Electric Vehicles: Does this change real estate?

Electric vehicles. Does this change real estate? Is it similar to the railroads when they went through the country? We’re putting together this new charging system. Right. And GM just announced this, that they’re putting a network of chargers all across the country.

We’re going to talk about how many and how it could change things. Does it change it similar to how, you know, we had the the virus and that changed everything on where people wanted to live. But if all of a sudden there’s charging stations for different things in different places similar to how the railroads were. Does this change it? So let’s go ahead and take a look at this article that was recently published as we look into it.

This is like a large infrastructure thing, not this one per se, but the whole overall thing. So let’s talk about this. General Motors will plans to build a network of EV fast chargers at pilot travel centers along US highways. In total, they will charge there will be about 2000 in total and they’ll open up and they’ll be a pilot and flying j locations and they’re going to be at 500 locations nationwide.

Okay. So is this news? Is it big news? Let’s kind of talk about this. So what this means is 500 pilot and flying. Js So think about pilot and flying. Js And where you would normally see them. So you got that in your mind and then think about 500 and then realize that there’s 50 states in the union. So it’s ten charging stations per state. Then think about that and then name the top cities in your state.

Now realize how many that is. And then think about you just named how many cities, and I said there was ten per state and then add it up and then go divide the numbers. And how many charging stations is that per city? And then realize you only said like four cities at the most and then realize, whoa, that’s not really many. Then think about how many gas stations you pass every single day.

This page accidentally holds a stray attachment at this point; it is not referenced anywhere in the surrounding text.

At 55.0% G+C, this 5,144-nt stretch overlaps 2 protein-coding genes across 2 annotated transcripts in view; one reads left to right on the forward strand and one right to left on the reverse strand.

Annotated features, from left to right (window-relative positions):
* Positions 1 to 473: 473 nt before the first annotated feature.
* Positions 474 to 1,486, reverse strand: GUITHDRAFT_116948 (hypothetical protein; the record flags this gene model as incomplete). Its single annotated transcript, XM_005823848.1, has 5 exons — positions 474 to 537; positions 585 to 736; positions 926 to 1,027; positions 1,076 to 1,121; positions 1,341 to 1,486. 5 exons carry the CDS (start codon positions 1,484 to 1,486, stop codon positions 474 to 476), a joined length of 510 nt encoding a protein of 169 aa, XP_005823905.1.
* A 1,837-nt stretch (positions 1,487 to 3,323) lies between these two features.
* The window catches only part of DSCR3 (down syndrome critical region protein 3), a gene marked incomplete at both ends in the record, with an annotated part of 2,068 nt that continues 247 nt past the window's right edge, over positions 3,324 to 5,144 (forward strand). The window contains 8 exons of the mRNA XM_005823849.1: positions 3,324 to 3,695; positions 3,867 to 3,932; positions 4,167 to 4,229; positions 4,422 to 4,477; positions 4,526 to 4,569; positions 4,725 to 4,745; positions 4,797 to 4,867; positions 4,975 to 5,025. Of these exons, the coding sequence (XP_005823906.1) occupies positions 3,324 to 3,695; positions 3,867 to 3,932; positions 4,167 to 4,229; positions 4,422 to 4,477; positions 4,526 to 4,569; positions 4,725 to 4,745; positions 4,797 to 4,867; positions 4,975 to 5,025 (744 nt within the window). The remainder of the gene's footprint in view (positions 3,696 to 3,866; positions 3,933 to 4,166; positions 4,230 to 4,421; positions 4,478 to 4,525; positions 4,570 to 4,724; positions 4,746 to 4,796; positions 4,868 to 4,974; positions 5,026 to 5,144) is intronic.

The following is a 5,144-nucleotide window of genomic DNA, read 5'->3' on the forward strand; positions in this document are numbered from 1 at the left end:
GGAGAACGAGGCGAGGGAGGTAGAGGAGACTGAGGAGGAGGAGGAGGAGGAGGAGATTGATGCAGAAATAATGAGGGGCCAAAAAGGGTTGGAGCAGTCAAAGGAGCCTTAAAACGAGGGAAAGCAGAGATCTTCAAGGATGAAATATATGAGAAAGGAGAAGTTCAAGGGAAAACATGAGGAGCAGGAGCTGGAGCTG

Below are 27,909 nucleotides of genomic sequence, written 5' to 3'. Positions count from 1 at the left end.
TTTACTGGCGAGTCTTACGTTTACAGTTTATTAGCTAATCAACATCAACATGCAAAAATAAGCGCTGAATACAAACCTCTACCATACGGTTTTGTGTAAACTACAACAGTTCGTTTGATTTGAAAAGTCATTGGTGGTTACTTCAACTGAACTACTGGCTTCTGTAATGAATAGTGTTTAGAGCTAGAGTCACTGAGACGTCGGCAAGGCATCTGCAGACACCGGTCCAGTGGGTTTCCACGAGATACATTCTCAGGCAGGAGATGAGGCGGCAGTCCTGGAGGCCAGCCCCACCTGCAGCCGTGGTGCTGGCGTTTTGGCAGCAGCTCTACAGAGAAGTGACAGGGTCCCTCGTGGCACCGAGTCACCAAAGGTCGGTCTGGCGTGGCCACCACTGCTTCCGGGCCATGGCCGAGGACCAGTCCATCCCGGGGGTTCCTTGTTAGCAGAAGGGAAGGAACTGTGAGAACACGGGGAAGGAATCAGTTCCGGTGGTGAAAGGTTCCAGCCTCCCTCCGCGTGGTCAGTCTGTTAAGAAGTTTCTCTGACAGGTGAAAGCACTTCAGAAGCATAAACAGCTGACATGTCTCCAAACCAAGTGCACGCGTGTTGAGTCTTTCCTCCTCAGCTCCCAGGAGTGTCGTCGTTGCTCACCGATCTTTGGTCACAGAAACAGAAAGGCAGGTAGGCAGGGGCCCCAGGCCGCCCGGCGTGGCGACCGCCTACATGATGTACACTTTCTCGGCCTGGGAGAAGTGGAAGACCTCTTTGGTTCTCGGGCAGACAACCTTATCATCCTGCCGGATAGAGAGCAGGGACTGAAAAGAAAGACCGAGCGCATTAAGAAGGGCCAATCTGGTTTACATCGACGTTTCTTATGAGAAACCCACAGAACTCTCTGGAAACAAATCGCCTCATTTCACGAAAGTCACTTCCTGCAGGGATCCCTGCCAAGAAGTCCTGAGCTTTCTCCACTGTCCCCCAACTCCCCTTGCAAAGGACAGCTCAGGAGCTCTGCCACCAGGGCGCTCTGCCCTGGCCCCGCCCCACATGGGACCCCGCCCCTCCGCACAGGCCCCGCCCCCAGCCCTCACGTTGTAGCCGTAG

Think about that number and then think about how many pumps are at each one. So now you got that number in your head. Then take those two numbers and multiply them out and think about how many pumps that is. So like every single day you’ll see a gas station on one side of the street and one on the other side. And then they’ll be like, what? Every couple of miles will be gas stations all over the place.

And they’ll all have, what, eight pumps? Ten pumps, 1216 pumps. It’s just crazy. And then think about how long it takes to charge an EV vehicle versus how long it takes to charge to fill up your gas tank and then realize you probably need like three times the amount of chargers as you need gas pumps to do the same equivalent thing because they charge slower than gas pumps and then realize like, huh, that’s weird. Okay. Well, anyways, so that gets us back. So is that huge news?